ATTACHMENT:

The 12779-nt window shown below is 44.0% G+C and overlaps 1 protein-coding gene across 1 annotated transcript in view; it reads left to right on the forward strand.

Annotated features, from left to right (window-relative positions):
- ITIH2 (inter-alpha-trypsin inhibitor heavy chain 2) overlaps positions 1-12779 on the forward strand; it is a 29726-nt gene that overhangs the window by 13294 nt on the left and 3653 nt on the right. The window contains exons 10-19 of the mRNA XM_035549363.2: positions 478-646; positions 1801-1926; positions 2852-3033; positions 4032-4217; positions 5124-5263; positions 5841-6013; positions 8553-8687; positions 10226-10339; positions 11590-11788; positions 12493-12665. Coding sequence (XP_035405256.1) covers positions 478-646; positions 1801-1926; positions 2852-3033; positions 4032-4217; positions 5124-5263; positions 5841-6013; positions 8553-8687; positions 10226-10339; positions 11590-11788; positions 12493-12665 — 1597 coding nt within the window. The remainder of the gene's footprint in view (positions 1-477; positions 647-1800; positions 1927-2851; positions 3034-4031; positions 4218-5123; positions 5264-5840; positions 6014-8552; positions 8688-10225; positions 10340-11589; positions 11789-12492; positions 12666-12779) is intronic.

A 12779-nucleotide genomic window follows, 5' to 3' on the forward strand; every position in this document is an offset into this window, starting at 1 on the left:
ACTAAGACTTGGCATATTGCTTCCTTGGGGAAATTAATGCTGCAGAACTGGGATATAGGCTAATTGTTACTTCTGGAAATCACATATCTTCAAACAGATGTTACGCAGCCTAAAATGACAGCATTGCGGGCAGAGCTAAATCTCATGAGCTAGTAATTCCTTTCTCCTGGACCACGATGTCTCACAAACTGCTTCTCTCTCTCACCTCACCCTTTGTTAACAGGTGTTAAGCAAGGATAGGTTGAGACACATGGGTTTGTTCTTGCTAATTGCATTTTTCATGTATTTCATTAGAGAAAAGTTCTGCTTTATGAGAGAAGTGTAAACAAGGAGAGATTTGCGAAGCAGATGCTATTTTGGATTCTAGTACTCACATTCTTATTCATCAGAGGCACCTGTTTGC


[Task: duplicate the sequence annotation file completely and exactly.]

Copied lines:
The 12779-nt window shown below is 44.0% G+C and overlaps 1 protein-coding gene across 1 annotated transcript in view; it reads left to right on the forward strand.

Annotated features, from left to right (window-relative positions):
- ITIH2 (inter-alpha-trypsin inhibitor heavy chain 2) overlaps positions 1-12779 on the forward strand; it is a 29726-nt gene that overhangs the window by 13294 nt on the left and 3653 nt on the right. The window contains exons 10-19 of the mRNA XM_035549363.2: positions 478-646; positions 1801-1926; positions 2852-3033; positions 4032-4217; positions 5124-5263; positions 5841-6013; positions 8553-8687; positions 10226-10339; positions 11590-11788; positions 12493-12665. Coding sequence (XP_035405256.1) covers positions 478-646; positions 1801-1926; positions 2852-3033; positions 4032-4217; positions 5124-5263; positions 5841-6013; positions 8553-8687; positions 10226-10339; positions 11590-11788; positions 12493-12665 — 1597 coding nt within the window. The remainder of the gene's footprint in view (positions 1-477; positions 647-1800; positions 1927-2851; positions 3034-4031; positions 4218-5123; positions 5264-5840; positions 6014-8552; positions 8688-10225; positions 10340-11589; positions 11789-12492; positions 12666-12779) is intronic.

A 12779-nucleotide genomic window follows, 5' to 3' on the forward strand; every position in this document is an offset into this window, starting at 1 on the left:
ACTAAGACTTGGCATATTGCTTCCTTGGGGAAATTAATGCTGCAGAACTGGGATATAGGCTAATTGTTACTTCTGGAAATCACATATCTTCAAACAGATGTTACGCAGCCTAAAATGACAGCATTGCGGGCAGAGCTAAATCTCATGAGCTAGTAATTCCTTTCTCCTGGACCACGATGTCTCACAAACTGCTTCTCTCTCTCACCTCACCCTTTGTTAACAGGTGTTAAGCAAGGATAGGTTGAGACACATGGGTTTGTTCTTGCTAATTGCATTTTTCATGTATTTCATTAGAGAAAAGTTCTGCTTTATGAGAGAAGTGTAAACAAGGAGAGATTTGCGAAGCAGATGCTATTTTGGATTCTAGTACTCACATTCTTATTCATCAGAGGCACCTGTTTGC